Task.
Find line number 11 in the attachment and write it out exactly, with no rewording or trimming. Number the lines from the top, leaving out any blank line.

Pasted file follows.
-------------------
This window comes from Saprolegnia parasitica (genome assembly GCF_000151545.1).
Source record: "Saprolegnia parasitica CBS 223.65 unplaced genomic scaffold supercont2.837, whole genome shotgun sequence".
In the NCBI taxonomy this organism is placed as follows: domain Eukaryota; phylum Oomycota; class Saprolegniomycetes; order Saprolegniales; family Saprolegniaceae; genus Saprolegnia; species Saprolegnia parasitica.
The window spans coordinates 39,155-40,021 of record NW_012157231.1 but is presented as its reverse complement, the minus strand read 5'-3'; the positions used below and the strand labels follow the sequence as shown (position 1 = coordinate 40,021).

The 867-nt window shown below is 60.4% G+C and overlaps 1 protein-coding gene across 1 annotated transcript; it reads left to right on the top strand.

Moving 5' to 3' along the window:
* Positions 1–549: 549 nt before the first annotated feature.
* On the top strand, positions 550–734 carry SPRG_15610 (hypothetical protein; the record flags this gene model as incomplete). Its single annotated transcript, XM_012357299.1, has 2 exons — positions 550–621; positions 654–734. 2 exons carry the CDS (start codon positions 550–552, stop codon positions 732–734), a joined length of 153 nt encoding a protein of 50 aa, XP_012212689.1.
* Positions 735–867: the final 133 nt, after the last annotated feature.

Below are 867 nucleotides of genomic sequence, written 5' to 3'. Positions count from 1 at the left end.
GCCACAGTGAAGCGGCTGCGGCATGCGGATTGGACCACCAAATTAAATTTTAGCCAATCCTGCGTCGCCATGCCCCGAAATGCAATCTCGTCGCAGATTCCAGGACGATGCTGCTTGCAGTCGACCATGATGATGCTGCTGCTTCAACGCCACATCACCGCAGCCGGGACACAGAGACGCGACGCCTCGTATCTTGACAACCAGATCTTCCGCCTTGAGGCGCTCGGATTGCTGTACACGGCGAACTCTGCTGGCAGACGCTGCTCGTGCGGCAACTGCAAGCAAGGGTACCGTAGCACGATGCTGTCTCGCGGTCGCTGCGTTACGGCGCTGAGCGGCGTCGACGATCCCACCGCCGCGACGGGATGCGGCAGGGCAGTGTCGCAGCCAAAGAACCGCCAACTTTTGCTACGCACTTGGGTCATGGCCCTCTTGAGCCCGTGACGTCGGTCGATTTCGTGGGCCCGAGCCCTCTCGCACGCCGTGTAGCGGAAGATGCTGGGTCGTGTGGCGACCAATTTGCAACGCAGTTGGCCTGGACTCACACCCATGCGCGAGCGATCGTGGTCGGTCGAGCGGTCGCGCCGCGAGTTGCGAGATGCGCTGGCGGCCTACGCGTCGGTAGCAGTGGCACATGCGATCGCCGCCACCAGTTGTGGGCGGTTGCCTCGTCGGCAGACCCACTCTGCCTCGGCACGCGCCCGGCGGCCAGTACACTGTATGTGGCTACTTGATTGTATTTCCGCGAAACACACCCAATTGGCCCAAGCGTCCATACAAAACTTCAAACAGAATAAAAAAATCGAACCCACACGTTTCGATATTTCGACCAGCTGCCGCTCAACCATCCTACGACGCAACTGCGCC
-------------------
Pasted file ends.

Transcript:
GCCACAGTGAAGCGGCTGCGGCATGCGGATTGGACCACCAAATTAAATTTTAGCCAATCCTGCGTCGCCATGCCCCGAAATGCAATCTCGTCGCAGATTCCAGGACGATGCTGCTTGCAGTCGACCATGATGATGCTGCTGCTTCAACGCCACATCACCGCAGCCGGGACACAGAGACGCGACGCCTCGTATCTTGACAACCAGATCTTCCGCCTTGAGGCGCTCGGATTGCTGTACACGGCGAACTCTGCTGGCAGACGCTGCTCGTGCGGCAACTGCAAGCAAGGGTACCGTAGCACGATGCTGTCTCGCGGTCGCTGCGTTACGGCGCTGAGCGGCGTCGACGATCCCACCGCCGCGACGGGATGCGGCAGGGCAGTGTCGCAGCCAAAGAACCGCCAACTTTTGCTACGCACTTGGGTCATGGCCCTCTTGAGCCCGTGACGTCGGTCGATTTCGTGGGCCCGAGCCCTCTCGCACGCCGTGTAGCGGAAGATGCTGGGTCGTGTGGCGACCAATTTGCAACGCAGTTGGCCTGGACTCACACCCATGCGCGAGCGATCGTGGTCGGTCGAGCGGTCGCGCCGCGAGTTGCGAGATGCGCTGGCGGCCTACGCGTCGGTAGCAGTGGCACATGCGATCGCCGCCACCAGTTGTGGGCGGTTGCCTCGTCGGCAGACCCACTCTGCCTCGGCACGCGCCCGGCGGCCAGTACACTGTATGTGGCTACTTGATTGTATTTCCGCGAAACACACCCAATTGGCCCAAGCGTCCATACAAAACTTCAAACAGAATAAAAAAATCGAACCCACACGTTTCGATATTTCGACCAGCTGCCGCTCAACCATCCTACGACGCAACTGCGCC